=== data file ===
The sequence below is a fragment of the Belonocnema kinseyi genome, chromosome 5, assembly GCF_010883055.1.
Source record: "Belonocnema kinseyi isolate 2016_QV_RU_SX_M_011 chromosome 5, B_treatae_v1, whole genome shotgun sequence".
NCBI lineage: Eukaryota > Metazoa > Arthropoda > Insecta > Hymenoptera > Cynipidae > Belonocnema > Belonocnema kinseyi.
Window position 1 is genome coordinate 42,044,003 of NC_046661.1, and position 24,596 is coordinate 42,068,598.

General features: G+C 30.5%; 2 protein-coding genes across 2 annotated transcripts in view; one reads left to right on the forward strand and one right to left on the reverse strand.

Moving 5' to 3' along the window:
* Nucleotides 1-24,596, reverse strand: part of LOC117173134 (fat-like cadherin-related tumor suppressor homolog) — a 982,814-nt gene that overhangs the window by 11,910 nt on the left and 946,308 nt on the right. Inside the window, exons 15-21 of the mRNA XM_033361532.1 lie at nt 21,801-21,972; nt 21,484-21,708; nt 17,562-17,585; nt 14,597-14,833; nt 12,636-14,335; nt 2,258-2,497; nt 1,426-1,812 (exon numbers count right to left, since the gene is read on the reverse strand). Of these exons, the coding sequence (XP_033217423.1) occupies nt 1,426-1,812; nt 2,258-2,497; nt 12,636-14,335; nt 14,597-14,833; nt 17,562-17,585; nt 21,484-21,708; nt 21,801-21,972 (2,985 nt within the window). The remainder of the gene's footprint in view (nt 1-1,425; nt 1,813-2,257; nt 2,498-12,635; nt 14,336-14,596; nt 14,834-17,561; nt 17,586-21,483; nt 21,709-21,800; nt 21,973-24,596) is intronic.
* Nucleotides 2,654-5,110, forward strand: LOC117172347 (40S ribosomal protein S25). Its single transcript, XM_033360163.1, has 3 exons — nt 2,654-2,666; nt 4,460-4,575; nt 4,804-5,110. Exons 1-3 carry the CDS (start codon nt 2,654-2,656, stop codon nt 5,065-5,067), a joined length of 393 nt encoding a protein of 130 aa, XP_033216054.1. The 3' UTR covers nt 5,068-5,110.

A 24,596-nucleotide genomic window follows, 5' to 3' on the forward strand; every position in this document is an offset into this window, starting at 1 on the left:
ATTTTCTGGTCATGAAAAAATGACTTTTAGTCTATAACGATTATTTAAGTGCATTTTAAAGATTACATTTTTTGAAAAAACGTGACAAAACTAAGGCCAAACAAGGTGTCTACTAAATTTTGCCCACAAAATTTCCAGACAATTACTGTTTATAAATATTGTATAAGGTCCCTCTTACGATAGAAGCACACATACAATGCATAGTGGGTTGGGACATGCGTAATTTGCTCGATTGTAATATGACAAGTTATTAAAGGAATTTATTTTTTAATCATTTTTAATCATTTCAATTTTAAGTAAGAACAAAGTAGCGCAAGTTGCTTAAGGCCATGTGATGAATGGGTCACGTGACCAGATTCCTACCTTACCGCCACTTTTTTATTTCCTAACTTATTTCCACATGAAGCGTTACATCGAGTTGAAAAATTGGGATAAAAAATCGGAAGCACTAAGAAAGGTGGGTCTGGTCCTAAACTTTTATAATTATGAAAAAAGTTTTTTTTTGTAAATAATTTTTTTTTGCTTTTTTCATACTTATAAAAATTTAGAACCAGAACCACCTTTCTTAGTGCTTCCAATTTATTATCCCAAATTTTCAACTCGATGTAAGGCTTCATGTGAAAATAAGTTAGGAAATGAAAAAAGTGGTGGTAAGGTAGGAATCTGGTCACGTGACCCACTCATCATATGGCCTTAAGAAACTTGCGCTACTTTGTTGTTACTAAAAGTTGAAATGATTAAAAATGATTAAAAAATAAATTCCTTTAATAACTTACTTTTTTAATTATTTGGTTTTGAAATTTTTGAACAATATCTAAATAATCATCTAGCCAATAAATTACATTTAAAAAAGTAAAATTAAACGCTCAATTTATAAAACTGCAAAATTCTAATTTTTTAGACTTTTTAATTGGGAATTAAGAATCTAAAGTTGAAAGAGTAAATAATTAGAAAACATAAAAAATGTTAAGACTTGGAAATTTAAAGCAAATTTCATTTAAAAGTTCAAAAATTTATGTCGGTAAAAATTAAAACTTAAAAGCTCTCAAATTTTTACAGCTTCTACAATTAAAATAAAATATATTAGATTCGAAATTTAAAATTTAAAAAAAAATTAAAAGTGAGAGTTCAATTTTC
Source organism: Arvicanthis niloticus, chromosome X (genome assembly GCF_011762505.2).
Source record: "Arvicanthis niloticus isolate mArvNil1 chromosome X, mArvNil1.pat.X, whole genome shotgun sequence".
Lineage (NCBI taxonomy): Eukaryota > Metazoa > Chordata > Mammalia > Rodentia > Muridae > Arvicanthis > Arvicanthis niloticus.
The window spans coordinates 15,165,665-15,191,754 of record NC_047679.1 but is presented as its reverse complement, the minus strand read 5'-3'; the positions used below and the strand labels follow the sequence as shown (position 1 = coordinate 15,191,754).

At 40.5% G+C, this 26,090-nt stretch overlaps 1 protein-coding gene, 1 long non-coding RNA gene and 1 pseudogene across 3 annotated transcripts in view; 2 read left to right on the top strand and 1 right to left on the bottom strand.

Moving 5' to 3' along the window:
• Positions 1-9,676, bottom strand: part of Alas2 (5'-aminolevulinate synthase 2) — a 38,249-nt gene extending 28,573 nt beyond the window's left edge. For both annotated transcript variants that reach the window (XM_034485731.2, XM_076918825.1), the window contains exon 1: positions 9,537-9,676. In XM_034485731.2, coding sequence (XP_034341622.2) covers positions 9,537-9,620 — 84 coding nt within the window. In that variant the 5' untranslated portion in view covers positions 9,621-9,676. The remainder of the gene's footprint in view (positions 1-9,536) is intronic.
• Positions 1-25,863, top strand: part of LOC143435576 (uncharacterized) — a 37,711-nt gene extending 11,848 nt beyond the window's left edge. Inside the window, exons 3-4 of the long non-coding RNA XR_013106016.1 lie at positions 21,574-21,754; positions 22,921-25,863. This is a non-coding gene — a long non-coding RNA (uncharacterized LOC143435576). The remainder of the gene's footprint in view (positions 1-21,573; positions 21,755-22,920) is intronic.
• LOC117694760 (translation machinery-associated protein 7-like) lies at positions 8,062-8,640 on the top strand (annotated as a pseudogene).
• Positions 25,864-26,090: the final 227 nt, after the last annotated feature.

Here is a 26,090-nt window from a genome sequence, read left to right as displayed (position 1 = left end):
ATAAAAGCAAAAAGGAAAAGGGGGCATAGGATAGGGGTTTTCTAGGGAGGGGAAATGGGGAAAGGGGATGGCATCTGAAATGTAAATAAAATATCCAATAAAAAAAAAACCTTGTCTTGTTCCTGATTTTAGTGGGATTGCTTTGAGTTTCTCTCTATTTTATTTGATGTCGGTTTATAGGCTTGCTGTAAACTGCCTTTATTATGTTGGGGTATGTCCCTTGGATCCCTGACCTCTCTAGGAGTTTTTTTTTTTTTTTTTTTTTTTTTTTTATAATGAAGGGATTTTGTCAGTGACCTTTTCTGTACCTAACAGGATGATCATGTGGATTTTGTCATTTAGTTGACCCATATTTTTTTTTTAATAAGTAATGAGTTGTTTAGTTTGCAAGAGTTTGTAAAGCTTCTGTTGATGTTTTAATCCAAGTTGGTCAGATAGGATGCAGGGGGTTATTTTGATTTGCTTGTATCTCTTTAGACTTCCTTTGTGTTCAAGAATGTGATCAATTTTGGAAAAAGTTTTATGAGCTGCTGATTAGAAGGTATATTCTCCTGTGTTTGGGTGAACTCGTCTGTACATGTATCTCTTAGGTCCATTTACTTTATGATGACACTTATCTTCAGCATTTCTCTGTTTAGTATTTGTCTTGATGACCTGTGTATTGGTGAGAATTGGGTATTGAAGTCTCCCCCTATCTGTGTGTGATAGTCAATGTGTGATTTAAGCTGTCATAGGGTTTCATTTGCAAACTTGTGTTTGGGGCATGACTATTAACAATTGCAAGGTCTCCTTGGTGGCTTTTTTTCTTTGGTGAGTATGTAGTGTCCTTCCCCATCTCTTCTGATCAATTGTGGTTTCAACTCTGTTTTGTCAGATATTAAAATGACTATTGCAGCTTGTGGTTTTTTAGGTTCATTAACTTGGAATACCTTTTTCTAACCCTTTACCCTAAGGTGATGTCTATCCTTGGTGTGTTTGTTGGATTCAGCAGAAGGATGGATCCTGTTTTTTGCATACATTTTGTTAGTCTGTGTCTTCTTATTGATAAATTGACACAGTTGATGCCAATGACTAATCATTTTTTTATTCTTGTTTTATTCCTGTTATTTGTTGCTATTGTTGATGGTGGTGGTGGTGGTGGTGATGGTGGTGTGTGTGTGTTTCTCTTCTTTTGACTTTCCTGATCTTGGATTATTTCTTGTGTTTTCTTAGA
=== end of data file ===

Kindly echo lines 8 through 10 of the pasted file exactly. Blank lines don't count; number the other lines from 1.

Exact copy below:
* Nucleotides 2,654-5,110, forward strand: LOC117172347 (40S ribosomal protein S25). Its single transcript, XM_033360163.1, has 3 exons — nt 2,654-2,666; nt 4,460-4,575; nt 4,804-5,110. Exons 1-3 carry the CDS (start codon nt 2,654-2,656, stop codon nt 5,065-5,067), a joined length of 393 nt encoding a protein of 130 aa, XP_033216054.1. The 3' UTR covers nt 5,068-5,110.

A 24,596-nucleotide genomic window follows, 5' to 3' on the forward strand; every position in this document is an offset into this window, starting at 1 on the left:
ATTTTCTGGTCATGAAAAAATGACTTTTAGTCTATAACGATTATTTAAGTGCATTTTAAAGATTACATTTTTTGAAAAAACGTGACAAAACTAAGGCCAAACAAGGTGTCTACTAAATTTTGCCCACAAAATTTCCAGACAATTACTGTTTATAAATATTGTATAAGGTCCCTCTTACGATAGAAGCACACATACAATGCATAGTGGGTTGGGACATGCGTAATTTGCTCGATTGTAATATGACAAGTTATTAAAGGAATTTATTTTTTAATCATTTTTAATCATTTCAATTTTAAGTAAGAACAAAGTAGCGCAAGTTGCTTAAGGCCATGTGATGAATGGGTCACGTGACCAGATTCCTACCTTACCGCCACTTTTTTATTTCCTAACTTATTTCCACATGAAGCGTTACATCGAGTTGAAAAATTGGGATAAAAAATCGGAAGCACTAAGAAAGGTGGGTCTGGTCCTAAACTTTTATAATTATGAAAAAAGTTTTTTTTTGTAAATAATTTTTTTTTGCTTTTTTCATACTTATAAAAATTTAGAACCAGAACCACCTTTCTTAGTGCTTCCAATTTATTATCCCAAATTTTCAACTCGATGTAAGGCTTCATGTGAAAATAAGTTAGGAAATGAAAAAAGTGGTGGTAAGGTAGGAATCTGGTCACGTGACCCACTCATCATATGGCCTTAAGAAACTTGCGCTACTTTGTTGTTACTAAAAGTTGAAATGATTAAAAATGATTAAAAAATAAATTCCTTTAATAACTTACTTTTTTAATTATTTGGTTTTGAAATTTTTGAACAATATCTAAATAATCATCTAGCCAATAAATTACATTTAAAAAAGTAAAATTAAACGCTCAATTTATAAAACTGCAAAATTCTAATTTTTTAGACTTTTTAATTGGGAATTAAGAATCTAAAGTTGAAAGAGTAAATAATTAGAAAACATAAAAAATGTTAAGACTTGGAAATTTAAAGCAAATTTCATTTAAAAGTTCAAAAATTTATGTCGGTAAAAATTAAAACTTAAAAGCTCTCAAATTTTTACAGCTTCTACAATTAAAATAAAATATATTAGATTCGAAATTTAAAATTTAAAAAAAAATTAAAAGTGAGAGTTCAATTTTC